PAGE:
Gina Ford, director of communications for Alsobrooks (D), said in a statement Tuesday that the county received 96 applications for the BAP over a three-week period in January. A panel consisting of the county executive’s office, county council staff and local police chiefs interviewed 35 people who were then scored before recommendations were made for seven members to be selected.

“Aware of the talent pool and the need for increased diversity, the number has been expanded to 11,” Ford said.

A background check was performed on each of the 11 applicants, and all passed, Ford said. Members are now awaiting a confirmation process by the county council where the names would be made public.

However, at Tuesday’s meeting and at a separate car rally last month outside council and county executive offices, community members expressed frustration. They say residents were not included in the member selection process, such as being able to provide feedback or know what criteria were used to choose council members. They also argue that because the selection process began before the introduction of legislation that would establish the council, the criteria for candidates were subject to change. The original bill was proposed by the county executive in mid-March, Alsobrooks deputy chief of staff John Erzen II said in an interview.

“Whose meat and potatoes are these people, whom the county executive selected, is still a mystery,” said Tamara McKinney, a community activist who is co-lead of Concerned Citizens for Bail Reform, in an interview.

Erzen said the county started the recruiting process early to meet the July 1 deadline. He said the nominations indicated that the legislative process was ongoing and not yet complete.

“That’s what’s been done for every council that’s been put together,” Erzen said of the process.

Councilman Edward Burroughs III (D) expressed concern about the current selection process.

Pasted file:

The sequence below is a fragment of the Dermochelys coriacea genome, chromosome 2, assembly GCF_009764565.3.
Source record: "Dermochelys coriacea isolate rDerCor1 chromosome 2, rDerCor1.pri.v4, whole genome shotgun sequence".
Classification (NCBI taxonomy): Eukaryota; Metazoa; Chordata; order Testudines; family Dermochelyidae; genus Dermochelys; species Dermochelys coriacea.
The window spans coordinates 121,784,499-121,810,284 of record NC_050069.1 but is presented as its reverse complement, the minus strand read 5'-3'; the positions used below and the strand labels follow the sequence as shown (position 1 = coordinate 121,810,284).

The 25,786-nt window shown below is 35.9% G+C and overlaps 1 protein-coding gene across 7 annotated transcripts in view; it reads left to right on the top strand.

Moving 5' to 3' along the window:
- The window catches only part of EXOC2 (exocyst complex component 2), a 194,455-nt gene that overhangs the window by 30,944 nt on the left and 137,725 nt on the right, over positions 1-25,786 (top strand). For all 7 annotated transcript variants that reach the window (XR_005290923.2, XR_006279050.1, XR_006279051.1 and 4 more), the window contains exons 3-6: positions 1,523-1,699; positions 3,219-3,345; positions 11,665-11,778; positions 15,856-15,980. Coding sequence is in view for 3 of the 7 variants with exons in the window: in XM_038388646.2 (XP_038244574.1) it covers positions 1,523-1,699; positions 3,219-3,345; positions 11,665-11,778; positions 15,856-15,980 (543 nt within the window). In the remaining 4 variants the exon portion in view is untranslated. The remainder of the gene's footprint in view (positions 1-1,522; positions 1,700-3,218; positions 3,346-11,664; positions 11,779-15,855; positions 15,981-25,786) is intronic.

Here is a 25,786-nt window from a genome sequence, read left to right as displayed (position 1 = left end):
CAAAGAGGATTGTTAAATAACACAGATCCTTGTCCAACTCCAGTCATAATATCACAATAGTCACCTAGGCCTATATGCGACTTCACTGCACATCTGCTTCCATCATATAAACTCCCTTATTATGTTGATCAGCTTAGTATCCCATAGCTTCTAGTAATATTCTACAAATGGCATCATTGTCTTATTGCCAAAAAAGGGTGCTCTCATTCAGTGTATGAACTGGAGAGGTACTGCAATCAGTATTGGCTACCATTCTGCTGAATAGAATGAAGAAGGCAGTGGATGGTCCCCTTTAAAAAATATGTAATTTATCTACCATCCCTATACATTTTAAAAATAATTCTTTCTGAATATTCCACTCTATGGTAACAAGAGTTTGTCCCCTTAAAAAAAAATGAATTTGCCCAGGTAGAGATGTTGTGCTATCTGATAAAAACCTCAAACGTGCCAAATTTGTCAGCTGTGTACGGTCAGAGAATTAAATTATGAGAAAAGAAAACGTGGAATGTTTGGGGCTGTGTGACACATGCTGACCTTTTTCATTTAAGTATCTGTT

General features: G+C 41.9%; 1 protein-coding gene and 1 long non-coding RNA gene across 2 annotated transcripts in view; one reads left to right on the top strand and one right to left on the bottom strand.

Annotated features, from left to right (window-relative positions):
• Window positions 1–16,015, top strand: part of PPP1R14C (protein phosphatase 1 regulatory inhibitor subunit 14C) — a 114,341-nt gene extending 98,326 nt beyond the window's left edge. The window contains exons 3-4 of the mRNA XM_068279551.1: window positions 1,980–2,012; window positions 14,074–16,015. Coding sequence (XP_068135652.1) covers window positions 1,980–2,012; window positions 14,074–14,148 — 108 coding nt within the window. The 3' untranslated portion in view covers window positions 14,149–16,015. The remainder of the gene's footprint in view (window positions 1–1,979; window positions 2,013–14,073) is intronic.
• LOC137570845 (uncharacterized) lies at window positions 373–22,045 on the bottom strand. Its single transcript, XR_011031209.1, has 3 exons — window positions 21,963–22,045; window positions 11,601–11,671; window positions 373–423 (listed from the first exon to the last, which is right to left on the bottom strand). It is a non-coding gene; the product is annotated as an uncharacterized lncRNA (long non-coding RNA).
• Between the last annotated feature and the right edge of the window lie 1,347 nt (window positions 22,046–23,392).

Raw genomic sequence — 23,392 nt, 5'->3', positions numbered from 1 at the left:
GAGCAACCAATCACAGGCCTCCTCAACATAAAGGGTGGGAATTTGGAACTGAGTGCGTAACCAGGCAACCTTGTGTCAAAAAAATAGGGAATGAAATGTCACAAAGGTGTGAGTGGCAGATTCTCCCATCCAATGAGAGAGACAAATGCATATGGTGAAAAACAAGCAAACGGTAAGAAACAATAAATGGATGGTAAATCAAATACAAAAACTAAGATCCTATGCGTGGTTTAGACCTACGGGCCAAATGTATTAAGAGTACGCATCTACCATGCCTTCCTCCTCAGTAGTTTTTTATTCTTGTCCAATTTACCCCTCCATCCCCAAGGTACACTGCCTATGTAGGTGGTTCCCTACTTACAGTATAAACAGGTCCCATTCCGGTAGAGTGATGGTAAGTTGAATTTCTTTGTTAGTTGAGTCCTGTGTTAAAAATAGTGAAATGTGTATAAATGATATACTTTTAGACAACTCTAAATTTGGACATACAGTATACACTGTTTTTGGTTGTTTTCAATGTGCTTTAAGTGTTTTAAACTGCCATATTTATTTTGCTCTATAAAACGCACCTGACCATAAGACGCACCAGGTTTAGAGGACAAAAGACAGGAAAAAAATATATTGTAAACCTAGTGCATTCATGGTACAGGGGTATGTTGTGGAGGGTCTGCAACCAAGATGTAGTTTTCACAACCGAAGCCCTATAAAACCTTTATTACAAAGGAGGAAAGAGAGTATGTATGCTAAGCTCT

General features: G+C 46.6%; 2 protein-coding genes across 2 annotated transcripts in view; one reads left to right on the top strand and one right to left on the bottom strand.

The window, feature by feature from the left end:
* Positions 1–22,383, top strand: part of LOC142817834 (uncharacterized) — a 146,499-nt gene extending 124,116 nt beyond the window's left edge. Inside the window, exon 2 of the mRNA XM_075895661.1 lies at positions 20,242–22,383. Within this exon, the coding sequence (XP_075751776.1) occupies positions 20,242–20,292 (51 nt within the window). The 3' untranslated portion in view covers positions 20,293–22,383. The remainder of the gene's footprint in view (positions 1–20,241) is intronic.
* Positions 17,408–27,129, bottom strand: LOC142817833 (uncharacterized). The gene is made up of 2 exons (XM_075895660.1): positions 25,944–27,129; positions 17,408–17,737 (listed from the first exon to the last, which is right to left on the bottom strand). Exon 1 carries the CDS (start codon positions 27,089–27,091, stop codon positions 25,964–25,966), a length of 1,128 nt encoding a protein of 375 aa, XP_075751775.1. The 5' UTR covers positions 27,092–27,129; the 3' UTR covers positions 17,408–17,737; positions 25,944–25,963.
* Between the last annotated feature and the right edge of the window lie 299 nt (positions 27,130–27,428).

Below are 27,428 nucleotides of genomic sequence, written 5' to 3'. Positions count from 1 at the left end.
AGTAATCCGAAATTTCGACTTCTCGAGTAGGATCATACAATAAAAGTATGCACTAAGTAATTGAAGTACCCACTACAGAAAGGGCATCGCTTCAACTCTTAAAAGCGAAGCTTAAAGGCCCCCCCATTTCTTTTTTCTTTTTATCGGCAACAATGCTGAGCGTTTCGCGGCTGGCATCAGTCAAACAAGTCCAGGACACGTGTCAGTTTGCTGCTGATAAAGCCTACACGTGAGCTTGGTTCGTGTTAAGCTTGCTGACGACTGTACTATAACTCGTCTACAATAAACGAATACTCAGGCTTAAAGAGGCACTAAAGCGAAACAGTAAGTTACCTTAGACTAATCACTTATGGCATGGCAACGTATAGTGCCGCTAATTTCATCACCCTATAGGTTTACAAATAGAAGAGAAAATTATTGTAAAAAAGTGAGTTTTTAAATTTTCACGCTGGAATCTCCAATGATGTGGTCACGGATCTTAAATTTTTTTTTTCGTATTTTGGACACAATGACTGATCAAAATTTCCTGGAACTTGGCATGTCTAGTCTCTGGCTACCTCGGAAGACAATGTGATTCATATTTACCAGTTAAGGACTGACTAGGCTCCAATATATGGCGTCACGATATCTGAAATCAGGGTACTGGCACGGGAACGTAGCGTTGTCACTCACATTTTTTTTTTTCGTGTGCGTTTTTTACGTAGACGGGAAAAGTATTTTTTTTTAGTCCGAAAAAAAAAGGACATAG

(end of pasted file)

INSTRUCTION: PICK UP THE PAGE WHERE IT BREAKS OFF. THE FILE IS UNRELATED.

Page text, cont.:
“I think it’s important to decentralize power to one person,” Burroughs said in an interview. “State law provides that the governing body will determine the composition [of the board]. The governing body is the county council and the executive. [The county executive] must play a role, but must not name all the members.

At the council meeting, members of the Prince George’s County Coalition for Police Accountability, made up of members of the Maryland Coalition for Justice and Police Accountability and local organizations, advocated for amendments to the draft bill regarding PAB membership and investigative powers.

The coalitions’ recommended amendments call on the PAB to “reflect the racial, gender, gender identity, sexual orientation and cultural diversity of the county,” according to a document from the Prince George’s County Coalition for Police Accountability. The amendments also say the board should have the power to “have explicit independent investigative powers and the authority to recommend disciplinary action to the ACC at its discretion”, and the power to “issue subpoenas, question witnesses and to employ any other investigative powers necessary to fulfill its obligation to review the results of disciplinary cases as considered by the ACC.”